Adjust as you need, move to the relevant location, and enable it.

With the daemon enabled, repositories to be shared over HTTP should have an empty file called "git-daemon-export-ok" in the repository directory. This takes effect instantly. However, it won't work without the second part:

Secondly: Hooks

On your server-side repository, you will find a directory called "hooks". The hook "post-update" must be enabled - this is as simple as moving "hooks/post-update.sample" to "hooks/post-update".

For this to take effect, run "git update-server-info".

You should now have a working HTTP Git server. You can run, for example, "git clone", and get my "website" repository. Full paths are not needed - the repository is taken from the root of the web server. No one has write access, nor can they SSH into your server without the correct authentication.

How is anyone going to see or find this, though?

That's where stagit comes in, a web front-end for Git. Clone and compile it on your server.

Repository pages are created by entering the repository directory, and running "stagit ./". A listing of repositories can be created by running "stagit-index dir1/ dir2/ dir3/ > index.html" for each repository. To get your web front-end to reflect the most recent changes, you'll need to run stagit again.

Stagit formats the pages with 4 files:

"url" contains the url to be displayed as the "git clone" link, the rest are fairly self-explanatory.

You can set these to be different values for every repository directory - but you likely want them to be consistent. Rather than maintain many copies of them, you can simply copy them to each repository with "ln -s ../style.css", etc.

That's way too much to maintain for a single 'git push'

You are absolutely right.

Which is why I have a script that does all of the above for me automatically (did you guess?). Heavy use of "find", an underappreciated GNU program.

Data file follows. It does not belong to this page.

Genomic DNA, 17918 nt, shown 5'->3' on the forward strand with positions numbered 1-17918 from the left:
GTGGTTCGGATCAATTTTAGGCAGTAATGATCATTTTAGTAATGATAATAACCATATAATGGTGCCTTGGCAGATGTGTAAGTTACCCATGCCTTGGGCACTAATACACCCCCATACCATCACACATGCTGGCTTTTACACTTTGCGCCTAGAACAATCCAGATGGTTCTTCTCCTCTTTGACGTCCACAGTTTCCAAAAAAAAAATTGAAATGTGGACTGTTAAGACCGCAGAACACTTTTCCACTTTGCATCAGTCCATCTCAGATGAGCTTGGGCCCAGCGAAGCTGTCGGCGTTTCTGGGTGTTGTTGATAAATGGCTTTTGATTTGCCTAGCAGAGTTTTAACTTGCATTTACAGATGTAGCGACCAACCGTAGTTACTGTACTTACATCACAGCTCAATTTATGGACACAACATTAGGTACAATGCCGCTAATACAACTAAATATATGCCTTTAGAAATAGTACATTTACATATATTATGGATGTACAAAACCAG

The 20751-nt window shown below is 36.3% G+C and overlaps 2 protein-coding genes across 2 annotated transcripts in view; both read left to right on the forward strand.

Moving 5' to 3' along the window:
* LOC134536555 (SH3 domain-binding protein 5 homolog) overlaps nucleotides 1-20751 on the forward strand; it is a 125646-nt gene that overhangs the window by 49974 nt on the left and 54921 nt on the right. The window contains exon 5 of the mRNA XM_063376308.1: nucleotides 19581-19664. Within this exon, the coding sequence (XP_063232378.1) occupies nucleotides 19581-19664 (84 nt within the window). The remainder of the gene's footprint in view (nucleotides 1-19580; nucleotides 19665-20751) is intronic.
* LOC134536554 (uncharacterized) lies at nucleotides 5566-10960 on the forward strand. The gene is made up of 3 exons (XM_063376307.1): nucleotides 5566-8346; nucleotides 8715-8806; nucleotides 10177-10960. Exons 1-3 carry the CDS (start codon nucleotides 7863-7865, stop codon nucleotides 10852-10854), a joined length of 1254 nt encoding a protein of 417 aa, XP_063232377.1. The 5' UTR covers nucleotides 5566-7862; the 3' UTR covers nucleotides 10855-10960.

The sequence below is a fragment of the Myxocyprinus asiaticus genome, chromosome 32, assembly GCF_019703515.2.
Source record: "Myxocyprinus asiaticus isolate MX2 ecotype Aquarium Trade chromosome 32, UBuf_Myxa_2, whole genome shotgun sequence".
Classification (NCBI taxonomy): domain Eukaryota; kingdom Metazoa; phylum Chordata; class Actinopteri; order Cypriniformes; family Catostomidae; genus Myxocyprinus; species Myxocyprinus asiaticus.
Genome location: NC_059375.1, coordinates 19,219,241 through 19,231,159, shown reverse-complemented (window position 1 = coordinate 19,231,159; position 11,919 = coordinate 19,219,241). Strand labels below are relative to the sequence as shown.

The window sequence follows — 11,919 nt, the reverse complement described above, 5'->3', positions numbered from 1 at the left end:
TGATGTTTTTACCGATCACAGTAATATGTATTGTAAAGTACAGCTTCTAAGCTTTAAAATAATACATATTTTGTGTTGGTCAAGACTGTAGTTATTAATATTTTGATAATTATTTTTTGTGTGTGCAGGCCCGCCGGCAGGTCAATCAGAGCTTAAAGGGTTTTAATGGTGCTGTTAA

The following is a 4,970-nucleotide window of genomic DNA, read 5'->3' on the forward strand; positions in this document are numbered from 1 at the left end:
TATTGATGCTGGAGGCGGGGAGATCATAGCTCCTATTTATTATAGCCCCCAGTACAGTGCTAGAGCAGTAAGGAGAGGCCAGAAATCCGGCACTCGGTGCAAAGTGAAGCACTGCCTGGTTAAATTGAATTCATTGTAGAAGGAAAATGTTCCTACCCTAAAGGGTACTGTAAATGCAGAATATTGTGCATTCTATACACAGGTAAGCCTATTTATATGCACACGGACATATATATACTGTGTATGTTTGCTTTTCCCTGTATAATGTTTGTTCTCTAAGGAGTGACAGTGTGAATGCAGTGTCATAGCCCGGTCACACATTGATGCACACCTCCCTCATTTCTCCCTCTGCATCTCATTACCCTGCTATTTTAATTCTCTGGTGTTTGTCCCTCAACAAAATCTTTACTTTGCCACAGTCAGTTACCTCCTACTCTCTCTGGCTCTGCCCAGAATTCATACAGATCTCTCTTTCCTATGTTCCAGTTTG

#!/bin/sh [[ "$EUID" -ne 0 ]] && echo This script must be run as root. && exit 1 cd /usr/share/nginx/git/ sudo -u git bash -c 'stagit-index $(find -maxdepth 1 -type d | grep /) > index.html' sudo -u git bash -c 'for dir in $(find -maxdepth 1 -type d | grep /); do cd "${dir}" find style.css; [[ $(echo $?) == 1 ]] && ln -s ../style.css find favicon.png; [[ $(echo $?) == 1 ]] && ln -s ../favicon.png find logo.png; [[ $(echo $?) == 1 ]] && ln -s ../logo.png find url; [[ $(echo $?) == 1 ]] && formatdir=$(echo ${dir} | cut -d / -f 2) && echo "git://${formatdir}" > url find git-daemon-export-ok; [[ $(echo $?) == 1 ]] && touch git-daemon-export-ok find hooks/post-update; [[ $(echo $?) == 1 ]] && mv hooks/post-update.sample hooks/post-update && git update-server-info stagit ./ cd .. done' cd

It checks for running as the root user, and moves into the correct directory (further explanation later).

Then checks for every subdirectory of the current directory. All of them are added to "stagit-index", and output to "index.html" ('s index file).

Next, it enters each directory one by one, and performs various checks, to see if files exist:

The above assumes all repositories are desired to be public.

You can use hooks to detect 'git push', or just run the above script periodically using cron. Because scripts use the directory they run in, I set the "cd" at the start and end for convenience. I'm using cron as my server isn't very high-maintenance.